Sunday Sauce or Sunday Gravy? You Tell Us!

Tutto Pazzo

Gravy or Sauce?

As a Long Islander by way of Queens and a current resident of the Massapequas – one of the most heavily Italian of Long Island areas – I thought I knew from Italian-American food. But then I started working on a story about Italian-American food on Long Island (See: Wow Pow Ciao at Tutto Pazzo) and I learned how much I still have to learn.

The gravy vs. sauce conundrum is one that came up right away.

The famous Italian-American Sunday sauce tradition is called Sunday gravy in many households and even within marriages there is disagreement about what to call it.

My friend Louisa Paglia Augello recalls, “Ahhhh the smell of waking up on Sunday morning to garlic and oil being sautéed and meatballs being fried and the gravy simmering all morning…my mouth is watering!”

But her husband Lenny Augello has a different take. “Gravy is brown and goes on a meat product… sauce is red and goes on macaroni.”

Louisa answers, “I know, I know. Gravy in my house! Sauce in yours. It looks like you’re starting a marital argument!!! Lol!”

The debate continues to rage wherever Italians settled, which is everywhere. Lorraine Ranalli’s book Gravy Wars claims that “gravy” is a South Philly term, but it actually pops up in New Jersey, in Boston, and on our own Long Island.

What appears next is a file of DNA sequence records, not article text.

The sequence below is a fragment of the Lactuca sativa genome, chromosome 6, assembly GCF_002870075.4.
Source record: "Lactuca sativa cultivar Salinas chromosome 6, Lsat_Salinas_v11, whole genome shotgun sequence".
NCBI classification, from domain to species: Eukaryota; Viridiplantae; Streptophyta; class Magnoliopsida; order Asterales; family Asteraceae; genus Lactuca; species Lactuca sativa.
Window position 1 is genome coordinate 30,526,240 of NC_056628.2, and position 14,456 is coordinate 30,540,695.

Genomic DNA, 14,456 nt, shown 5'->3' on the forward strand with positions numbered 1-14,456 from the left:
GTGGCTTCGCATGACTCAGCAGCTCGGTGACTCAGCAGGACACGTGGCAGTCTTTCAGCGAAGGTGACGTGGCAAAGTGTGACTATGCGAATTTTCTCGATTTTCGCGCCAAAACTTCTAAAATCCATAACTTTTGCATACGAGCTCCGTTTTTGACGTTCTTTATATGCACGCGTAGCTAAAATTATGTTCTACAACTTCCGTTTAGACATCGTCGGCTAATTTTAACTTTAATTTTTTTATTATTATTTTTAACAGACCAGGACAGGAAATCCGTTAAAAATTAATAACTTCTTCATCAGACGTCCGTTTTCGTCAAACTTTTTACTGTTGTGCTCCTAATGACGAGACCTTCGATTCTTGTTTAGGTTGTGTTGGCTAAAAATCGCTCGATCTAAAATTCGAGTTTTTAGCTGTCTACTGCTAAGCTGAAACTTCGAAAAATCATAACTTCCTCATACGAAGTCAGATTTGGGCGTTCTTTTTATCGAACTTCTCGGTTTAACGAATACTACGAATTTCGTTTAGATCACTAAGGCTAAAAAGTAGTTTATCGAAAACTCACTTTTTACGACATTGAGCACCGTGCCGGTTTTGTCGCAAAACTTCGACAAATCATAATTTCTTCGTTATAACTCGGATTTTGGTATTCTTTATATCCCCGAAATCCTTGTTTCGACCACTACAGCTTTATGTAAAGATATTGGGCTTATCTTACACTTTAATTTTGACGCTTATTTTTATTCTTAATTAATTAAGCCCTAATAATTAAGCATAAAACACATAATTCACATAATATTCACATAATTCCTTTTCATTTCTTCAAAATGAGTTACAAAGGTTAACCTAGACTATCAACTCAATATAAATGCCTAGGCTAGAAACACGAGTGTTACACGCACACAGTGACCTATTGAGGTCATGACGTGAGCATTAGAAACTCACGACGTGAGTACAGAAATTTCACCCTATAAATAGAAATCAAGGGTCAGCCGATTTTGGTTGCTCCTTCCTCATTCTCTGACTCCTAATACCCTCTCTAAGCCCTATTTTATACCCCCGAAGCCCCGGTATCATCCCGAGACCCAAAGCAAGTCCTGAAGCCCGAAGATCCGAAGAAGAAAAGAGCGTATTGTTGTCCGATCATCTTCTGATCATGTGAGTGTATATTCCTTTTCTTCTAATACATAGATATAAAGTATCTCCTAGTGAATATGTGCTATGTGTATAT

It is not clear how the term “gravy” came into use; an informal survey among my Italian-American friends brought out some beautiful immigrant stories, but no pattern of where or when their parents or grandparents came over that would give a clue.

The best theory is that it may have been an attempt at assimilation. Italian immigrants, eager to become as American as possible, may have started using the word “gravy” as the closest equivalent to their beloved salsa, sugo and ragu as a way to explain their traditions in words that their fellow Americans could understand.

And in case you were wondering: The Sopranos called it Sunday gravy.

If you have an opinion about Sunday sauce or gravy or a story about your own Italian-American Long Island heritage (and we know you do), we’d love to hear it and share it! Post your story here in the comments or on our Facebook page and keep the conversation going!